The infinite list
Overwhelmed by demand, a King County agency is redefining what it means to be homeless
They wanted to build a better list. To give families a single place to sign up and wait for multiple shelter and housing programs, King County in 2012 created Family Housing Connections, a comprehensive intake program with a single waiting list.
But with about 20 emergency shelter openings a month, the wait could last years.
Now, many won’t get any help at all.
Family Housing Connections is removing most of the 4,000 people on its housing waiting list. It’s an acknowledgment that what was supposed to be a more efficient system has nonetheless failed to meet the high demand.
More than 4,000 people are waiting for an opening in 1,100 shelter spaces, transitional housing units and permanent supportive housing apartments around King County.
Catholic Community Services, which administers Family Housing Connections, announced Dec. 6 that from now on, the waiting list is only available to people living outdoors or in emergency shelter.
This leaves out families who are couch-surfing, doubled up with another family or at risk of losing their homes.
“It’s safe to say that about 80 percent of the folks on the list would no longer be eligible,” said Julie McFarland, division director at Catholic Community Services.
Because people living outdoors had priority, the waiting list was failing those people who were doubled up or couch-surfing, giving them false hope, McFarland said.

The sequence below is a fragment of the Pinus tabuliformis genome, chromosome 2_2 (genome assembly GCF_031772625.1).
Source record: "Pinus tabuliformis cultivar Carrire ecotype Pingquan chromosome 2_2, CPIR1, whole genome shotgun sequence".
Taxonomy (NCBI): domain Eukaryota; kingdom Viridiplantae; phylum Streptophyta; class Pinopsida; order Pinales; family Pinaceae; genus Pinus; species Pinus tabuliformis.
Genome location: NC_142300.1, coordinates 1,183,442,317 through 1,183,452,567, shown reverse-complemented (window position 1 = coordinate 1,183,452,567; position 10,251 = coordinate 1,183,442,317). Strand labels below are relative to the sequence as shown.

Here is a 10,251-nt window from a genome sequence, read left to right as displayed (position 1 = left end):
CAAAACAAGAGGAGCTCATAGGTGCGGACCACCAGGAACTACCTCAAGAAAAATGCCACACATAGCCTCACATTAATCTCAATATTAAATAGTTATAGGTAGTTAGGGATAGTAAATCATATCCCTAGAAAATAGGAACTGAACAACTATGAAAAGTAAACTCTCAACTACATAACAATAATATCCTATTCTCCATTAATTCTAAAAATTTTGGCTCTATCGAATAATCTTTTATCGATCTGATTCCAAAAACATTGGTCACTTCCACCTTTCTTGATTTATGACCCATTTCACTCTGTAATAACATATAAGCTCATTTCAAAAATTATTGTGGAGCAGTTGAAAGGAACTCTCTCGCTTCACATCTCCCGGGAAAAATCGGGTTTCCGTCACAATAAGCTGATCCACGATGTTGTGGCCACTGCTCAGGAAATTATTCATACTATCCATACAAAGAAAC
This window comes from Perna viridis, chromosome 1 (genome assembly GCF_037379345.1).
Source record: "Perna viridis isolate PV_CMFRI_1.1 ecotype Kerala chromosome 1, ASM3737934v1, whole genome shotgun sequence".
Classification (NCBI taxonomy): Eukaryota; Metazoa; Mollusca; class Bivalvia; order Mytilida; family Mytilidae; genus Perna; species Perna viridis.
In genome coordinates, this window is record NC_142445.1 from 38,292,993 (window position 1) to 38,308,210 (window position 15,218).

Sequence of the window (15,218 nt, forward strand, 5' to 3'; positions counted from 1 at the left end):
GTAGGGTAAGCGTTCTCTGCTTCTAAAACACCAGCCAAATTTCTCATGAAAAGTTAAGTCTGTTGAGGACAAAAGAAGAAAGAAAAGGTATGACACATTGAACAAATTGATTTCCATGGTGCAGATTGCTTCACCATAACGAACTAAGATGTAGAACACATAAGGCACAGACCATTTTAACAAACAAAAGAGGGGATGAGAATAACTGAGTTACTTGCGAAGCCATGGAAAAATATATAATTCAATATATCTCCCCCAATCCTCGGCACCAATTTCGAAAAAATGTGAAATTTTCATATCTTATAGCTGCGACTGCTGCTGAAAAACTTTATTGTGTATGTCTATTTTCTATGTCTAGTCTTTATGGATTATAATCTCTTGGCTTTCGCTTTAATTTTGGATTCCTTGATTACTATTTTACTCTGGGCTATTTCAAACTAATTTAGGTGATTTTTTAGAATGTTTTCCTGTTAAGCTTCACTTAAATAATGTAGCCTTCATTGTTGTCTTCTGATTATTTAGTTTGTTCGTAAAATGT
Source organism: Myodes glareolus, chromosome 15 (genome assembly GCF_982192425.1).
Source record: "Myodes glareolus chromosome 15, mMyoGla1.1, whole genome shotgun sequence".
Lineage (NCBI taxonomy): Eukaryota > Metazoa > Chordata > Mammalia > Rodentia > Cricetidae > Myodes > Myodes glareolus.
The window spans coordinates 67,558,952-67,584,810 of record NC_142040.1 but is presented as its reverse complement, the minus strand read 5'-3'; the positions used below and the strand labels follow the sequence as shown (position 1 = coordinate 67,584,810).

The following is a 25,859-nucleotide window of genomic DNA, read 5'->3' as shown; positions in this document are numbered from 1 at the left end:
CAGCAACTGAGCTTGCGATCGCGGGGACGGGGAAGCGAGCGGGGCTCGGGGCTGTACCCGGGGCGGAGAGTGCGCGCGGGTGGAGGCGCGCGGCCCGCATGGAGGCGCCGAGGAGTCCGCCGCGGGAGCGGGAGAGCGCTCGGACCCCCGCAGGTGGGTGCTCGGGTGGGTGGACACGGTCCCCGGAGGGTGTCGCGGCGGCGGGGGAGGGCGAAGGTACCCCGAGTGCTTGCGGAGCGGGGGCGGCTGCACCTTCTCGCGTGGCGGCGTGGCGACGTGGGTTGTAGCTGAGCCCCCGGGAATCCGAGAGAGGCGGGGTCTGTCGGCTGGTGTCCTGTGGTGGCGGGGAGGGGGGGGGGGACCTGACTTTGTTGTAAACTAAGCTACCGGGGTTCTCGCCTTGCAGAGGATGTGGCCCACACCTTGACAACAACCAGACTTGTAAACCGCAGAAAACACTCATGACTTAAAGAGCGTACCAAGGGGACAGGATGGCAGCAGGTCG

Over the next month, Catholic Community Services will contact each family on the list to check their housing status and inform them whether they will get to keep their spot in line.
Those who will stay on the list include about 280 households who are living in places unfit for human habitation and 220 households living in emergency shelter.
The change is overdue, said Bill Kirlin-Hackett, executive director of the Interfaith Taskforce on Homelessness. Soon after Family Housing Connections launched in 2012, the waiting list started growing, he said.
“We’ve questioned the model all along,” Kirlin-Hackett said. “There were too many families and still no housing.”
The program launched after years of planning with area shelter and housing providers and the King County Committee to End Homelessness. It costs $700,000 a year to operate.
When it started, organizers cast a wide net.
Anyone who was living outdoors, in a car or doubled up with family was eligible for the program. Organizers discovered that thousands of families were living with friends and family, couch-surfing or close to losing their home.
With housing prices increasing, families doubling up may be the new reality, said Gretchen Bruce, interim director of the Committee to End Homelessness.
“Maybe doubled up is what happens,” she said. “It keeps families together; it keeps families housed.”
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